Teacher assistants in classrooms and schools: Roles, collaboration, and responsibilities
With the passage of the No Child Left Behind Act (NCLB, PL 107-110), 2001, new requirements went into effect for teacher assistants in Title I schools. Specifically, NCLB requires that all teacher assistants in Title I school-wide schools be "highly qualified." To meet the "highly qualified" designation, a teacher assistant would need to have either two years (48 hours) of college credit, an associate's degree, or pass the Paraprofessional (ParaPro) Assessment Test. This study explored teacher assistants' roles and responsibilities in classrooms and schools since the passage of the NCLB Act, including the teacher assistants' opportunity to collaborate with teachers and contribute in the schools in which they work. Through interviews with teacher assistants, teachers, and principals the researcher sought to determine if teacher assistants have opportunities for purposeful collaboration, contribute to student success, and have opportunity to participate in professional development, in their capacity as instructional support staff for teachers. The qualitative research produced many vital findings from the perspective of the teachers, teacher assistants, and principals. This study found the lack of a formal job description for the teacher assistant in most of the sites studied. Also, the majority of the teacher assistants interviewed did not receive formal training for the work that they are expected to perform in the classroom, daily. All the teachers in this study used their teacher assistants chiefly for instructional support and rarely assigned the teacher assistant clerical task. Also, all the teachers and principals in the study viewed the teacher assistants as valuable contributors of the instructional team. In order for teacher assistants to be most successful in their roles, unambiguous job descriptions, which detail roles and responsibilities in the classroom, must be created. In this study, the teacher assistants proved to be valuable contributors in the classroom and schools in which they worked. School structures that support collaboration between teachers and teacher assistants are more likely to have teacher assistants who are receptive to learning and sharing their talents in the classroom. Schools should encourage collaboration and planning between the teacher and the teacher assistant, to demonstrate recognition of the teacher assistant as an essential member of the instructional team.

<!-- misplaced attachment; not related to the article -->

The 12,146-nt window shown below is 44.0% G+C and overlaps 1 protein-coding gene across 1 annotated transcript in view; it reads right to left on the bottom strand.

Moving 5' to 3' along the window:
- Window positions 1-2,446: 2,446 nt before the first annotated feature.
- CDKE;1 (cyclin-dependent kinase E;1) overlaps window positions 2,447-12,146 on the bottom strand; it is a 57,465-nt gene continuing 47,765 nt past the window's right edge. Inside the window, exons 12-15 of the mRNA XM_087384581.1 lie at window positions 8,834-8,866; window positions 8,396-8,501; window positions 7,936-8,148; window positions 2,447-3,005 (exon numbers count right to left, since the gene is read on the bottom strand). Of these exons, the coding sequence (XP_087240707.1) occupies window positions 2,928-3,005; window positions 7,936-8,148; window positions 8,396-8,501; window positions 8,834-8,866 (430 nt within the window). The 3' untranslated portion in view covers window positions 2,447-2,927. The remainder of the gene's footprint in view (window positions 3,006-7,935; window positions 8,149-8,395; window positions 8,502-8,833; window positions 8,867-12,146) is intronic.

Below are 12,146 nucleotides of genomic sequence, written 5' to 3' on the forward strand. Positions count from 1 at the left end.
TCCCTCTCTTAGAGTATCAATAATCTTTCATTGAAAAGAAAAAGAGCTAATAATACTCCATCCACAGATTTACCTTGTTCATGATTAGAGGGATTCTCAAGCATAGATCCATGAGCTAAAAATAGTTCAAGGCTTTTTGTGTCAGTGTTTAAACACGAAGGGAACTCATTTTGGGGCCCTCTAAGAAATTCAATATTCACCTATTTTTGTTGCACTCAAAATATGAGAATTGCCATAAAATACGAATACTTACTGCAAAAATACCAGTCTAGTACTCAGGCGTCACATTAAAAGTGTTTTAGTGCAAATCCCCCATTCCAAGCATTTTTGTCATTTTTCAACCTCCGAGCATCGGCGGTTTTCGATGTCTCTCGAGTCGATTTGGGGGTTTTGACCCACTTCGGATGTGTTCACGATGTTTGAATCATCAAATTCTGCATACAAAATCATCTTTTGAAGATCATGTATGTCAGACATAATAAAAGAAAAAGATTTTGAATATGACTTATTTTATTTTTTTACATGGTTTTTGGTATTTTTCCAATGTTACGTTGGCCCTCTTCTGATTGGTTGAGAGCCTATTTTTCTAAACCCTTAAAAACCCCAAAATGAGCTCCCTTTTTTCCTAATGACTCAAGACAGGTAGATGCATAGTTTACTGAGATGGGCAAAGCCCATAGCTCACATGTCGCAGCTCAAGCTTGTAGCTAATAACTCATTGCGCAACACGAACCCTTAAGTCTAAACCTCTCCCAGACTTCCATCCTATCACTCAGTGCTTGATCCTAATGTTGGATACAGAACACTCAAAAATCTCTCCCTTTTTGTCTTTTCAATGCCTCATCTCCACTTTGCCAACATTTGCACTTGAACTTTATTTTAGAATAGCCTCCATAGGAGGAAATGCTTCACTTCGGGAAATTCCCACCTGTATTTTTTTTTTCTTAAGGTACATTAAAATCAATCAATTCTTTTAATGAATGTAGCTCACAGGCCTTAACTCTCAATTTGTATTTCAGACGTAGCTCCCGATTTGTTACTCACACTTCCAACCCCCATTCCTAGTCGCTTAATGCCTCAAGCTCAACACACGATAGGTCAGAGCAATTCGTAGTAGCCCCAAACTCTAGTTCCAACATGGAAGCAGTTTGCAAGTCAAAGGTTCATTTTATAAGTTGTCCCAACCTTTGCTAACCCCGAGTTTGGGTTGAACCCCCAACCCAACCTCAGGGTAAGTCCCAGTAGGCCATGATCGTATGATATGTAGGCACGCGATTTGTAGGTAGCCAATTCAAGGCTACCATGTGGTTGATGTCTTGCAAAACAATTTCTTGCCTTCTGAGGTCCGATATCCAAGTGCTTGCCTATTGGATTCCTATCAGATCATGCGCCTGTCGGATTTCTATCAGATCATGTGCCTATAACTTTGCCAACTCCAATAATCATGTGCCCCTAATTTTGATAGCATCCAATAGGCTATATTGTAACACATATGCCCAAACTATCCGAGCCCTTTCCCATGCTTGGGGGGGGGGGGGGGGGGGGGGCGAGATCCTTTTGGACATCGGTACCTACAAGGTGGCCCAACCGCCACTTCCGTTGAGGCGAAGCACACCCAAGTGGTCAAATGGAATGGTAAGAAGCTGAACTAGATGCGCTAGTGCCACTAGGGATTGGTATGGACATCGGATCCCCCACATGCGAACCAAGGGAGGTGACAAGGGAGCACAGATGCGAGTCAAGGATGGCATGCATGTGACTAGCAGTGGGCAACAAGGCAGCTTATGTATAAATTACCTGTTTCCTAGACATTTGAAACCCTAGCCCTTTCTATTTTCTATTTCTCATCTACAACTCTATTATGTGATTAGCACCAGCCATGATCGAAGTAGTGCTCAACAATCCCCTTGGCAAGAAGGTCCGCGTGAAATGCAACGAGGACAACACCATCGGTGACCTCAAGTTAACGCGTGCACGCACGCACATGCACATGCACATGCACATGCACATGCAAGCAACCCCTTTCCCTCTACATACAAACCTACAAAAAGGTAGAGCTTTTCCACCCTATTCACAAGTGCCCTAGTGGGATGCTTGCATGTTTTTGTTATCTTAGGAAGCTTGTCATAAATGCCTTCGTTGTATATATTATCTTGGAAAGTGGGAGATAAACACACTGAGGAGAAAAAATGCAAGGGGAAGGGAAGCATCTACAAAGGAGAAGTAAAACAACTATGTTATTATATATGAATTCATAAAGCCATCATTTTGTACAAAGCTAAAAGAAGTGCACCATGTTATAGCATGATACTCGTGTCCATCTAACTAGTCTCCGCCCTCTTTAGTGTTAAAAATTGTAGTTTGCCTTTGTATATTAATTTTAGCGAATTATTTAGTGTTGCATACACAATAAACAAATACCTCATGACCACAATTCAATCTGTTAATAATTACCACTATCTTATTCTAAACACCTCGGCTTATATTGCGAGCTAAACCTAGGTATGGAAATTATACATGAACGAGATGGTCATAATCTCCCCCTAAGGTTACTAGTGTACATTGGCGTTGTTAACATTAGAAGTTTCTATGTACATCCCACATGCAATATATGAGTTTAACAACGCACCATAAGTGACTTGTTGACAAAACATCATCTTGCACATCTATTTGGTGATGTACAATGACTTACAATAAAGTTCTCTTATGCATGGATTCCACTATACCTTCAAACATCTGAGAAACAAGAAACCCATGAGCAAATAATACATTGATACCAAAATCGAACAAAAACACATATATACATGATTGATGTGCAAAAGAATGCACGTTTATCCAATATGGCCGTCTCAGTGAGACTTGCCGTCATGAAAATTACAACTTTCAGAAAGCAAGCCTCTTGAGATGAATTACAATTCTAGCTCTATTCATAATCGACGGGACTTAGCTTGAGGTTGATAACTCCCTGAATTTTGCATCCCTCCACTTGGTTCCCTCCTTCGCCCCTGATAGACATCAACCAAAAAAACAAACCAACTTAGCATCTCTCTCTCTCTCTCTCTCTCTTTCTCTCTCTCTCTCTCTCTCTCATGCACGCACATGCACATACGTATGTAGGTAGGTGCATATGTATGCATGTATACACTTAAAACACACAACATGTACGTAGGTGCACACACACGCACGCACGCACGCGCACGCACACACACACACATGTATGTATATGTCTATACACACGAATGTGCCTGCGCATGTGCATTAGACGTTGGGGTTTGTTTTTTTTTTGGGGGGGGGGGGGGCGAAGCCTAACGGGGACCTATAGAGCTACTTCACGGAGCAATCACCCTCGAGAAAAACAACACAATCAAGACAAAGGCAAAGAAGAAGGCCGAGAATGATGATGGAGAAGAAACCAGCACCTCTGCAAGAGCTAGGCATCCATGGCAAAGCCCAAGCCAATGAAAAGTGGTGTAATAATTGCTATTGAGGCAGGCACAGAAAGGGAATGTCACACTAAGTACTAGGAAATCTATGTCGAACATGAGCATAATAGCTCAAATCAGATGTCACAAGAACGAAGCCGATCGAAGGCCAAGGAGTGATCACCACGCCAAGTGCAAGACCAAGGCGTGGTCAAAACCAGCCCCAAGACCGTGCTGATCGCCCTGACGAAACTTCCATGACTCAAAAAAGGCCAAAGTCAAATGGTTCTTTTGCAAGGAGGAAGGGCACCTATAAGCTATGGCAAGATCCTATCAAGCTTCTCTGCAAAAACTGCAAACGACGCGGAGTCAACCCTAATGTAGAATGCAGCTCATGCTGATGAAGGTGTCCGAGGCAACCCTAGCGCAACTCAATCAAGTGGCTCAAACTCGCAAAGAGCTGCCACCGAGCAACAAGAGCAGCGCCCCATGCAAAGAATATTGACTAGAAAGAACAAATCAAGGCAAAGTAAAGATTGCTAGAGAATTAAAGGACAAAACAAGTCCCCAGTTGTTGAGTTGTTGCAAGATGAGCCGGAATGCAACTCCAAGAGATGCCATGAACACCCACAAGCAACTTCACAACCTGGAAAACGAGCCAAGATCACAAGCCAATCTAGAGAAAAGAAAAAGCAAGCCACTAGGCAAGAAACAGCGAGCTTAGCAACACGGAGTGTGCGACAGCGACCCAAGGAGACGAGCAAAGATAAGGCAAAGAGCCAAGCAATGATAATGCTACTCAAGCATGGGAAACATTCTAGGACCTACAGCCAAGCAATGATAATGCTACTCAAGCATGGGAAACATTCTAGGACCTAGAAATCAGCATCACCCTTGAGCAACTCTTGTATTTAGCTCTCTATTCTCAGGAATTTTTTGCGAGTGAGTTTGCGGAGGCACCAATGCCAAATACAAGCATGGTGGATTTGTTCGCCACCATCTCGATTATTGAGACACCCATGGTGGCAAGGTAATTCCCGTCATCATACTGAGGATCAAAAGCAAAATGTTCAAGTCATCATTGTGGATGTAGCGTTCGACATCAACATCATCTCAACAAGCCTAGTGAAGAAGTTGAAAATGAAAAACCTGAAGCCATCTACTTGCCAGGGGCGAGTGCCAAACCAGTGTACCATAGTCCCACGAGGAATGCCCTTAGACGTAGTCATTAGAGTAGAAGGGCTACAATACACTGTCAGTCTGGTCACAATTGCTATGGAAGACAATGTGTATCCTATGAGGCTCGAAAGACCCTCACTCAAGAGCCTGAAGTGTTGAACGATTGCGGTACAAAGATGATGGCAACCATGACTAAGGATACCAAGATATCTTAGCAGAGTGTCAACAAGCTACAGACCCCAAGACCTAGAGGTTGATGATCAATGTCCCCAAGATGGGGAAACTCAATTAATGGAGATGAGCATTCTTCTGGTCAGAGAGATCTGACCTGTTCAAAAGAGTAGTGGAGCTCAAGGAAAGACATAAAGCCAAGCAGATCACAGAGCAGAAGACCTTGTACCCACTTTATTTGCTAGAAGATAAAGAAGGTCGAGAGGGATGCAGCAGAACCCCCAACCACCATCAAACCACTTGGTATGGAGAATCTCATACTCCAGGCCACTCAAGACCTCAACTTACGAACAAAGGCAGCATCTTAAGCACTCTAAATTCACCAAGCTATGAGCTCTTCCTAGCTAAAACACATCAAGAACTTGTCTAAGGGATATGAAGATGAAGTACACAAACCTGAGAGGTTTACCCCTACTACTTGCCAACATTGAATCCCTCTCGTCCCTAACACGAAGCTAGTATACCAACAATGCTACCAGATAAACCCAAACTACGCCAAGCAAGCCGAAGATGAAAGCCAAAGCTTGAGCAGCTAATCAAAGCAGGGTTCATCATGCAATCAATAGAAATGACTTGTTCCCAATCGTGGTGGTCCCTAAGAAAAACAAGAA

School administration|Elementary education|Teacher education
Parvey, Magda Carmelle, "Teacher assistants in classrooms and schools: Roles, collaboration, and responsibilities" (2008). ETD Collection for Fordham University. AAI3303098.